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Through a Hedge Backwards

image of hedgerow

The traditional hedgerow is an institution of the British countryside and as well as its practical application, it serves as an indispensable anchor to our horticultural heritage. Since agricultural production grew to a mass scale in the middle ages, the hedgerow has been employed as a cost effective and eco-friendly land divider and it is due to this use that it became so prevalent in the ensuing centuries.  

image of field mice in hedgerow

Since integrating with the indigenous countryside, the hedgerow has played host to an eclectic variety of British wildlife, many of which are becoming increasingly rare; wildlife such as the Brown Hare, the Song Thrush, the Dormouse and the Stag Beetle, and wild flowers such as the Bluebell and Ragged Robin. 

When we talk about hedges, many of us might think of thriving garden boundary hedges, shrubbery mazes or ‘hortisculpture’ in show gardens. The rural hedgerow is rarely thought of as a species under threat, however, between 1940 and 1990 the common hedgerow underwent a dramatic decline predominantly due to human influence. This was through a combination of urbanisation, a rise in agricultural demand and its subsequent intensity, overgrazing by livestock, and improper maintenance.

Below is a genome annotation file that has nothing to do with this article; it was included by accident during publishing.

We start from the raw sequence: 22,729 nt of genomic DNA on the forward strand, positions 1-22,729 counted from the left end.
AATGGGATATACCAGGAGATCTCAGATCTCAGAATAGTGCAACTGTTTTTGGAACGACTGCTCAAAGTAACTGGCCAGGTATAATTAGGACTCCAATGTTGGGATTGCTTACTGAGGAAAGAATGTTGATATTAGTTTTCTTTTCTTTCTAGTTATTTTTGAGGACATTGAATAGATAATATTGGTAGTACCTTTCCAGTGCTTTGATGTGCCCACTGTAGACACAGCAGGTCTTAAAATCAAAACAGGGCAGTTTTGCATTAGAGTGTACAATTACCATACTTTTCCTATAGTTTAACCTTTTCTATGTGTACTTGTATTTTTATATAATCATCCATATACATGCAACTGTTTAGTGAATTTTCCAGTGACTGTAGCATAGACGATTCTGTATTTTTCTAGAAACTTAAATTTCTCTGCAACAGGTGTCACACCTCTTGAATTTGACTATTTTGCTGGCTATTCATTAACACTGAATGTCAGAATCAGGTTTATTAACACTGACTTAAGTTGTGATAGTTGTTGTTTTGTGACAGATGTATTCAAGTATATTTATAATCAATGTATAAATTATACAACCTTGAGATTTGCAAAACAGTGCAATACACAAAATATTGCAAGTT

The other major contributor to the hedgerow’s decline is the dreaded Elm Bark Beetle – dum-de-dum-dum-dum! This is a carrier species of Dutch Elm disease which is named for its initial discovery in the Netherlands and its origins in East Asia. It is a fungal disease that destabilises or ‘flags’ the branch structure of the Elm species and, having originated from such a distance, the European Elm had no opportunity or necessity to develop a resistance to the disease.  

image of hedgerow plants

Another key contributor is the collective ignorance or contempt of the 1997 Hedgerow Regulations that demand a removal notice for any hedgerow exceeding thirty years of age. It is these older hedgerows that serve their function most effectively as their root structures have had generations to mature, thus making them a more durable specimen. 

The presence of ‘Ancient’ hedgerows i.e. a hedgerow predating the Enclosure Acts period (1720-1840), serves as a link to rural tradition, any ancient hedgerow symbolising a remnant of the past and acting as a reminder of their previous abundance and our obligation to restore them. 

In response to this rapid decline and in league with Floral & Hardy’s local BCS and BBAP (Bromley Countryside Service and Bromley Biodiversity Action Plant respectively), a counter reductive plan has been formulated which is designed to recruit and educate you in the means of hedgerow conservation.  In the meantime, what can we do individually to aid the restoration and thereby protect the myriad of flora and fauna that call hedgerows home? Well, the BBAP and DEFRA (Department of Environment, Food and Rural Affairs) websites suggest various conservation methods including: 

           • Continue hedge laying and coppicing of hedgerows where appropriate and traditionally undertaken. 

           • Take account of the well being of Hedgerows when planning home expansion or improvement. 

           • Replenish any gaps within hedges to improve their appearance and potential wildlife sustainability. 

Further information can be found at: 

www.bromleybiodiversity.co.uk 

www.defra.gov.uk 

by Josh Ellison

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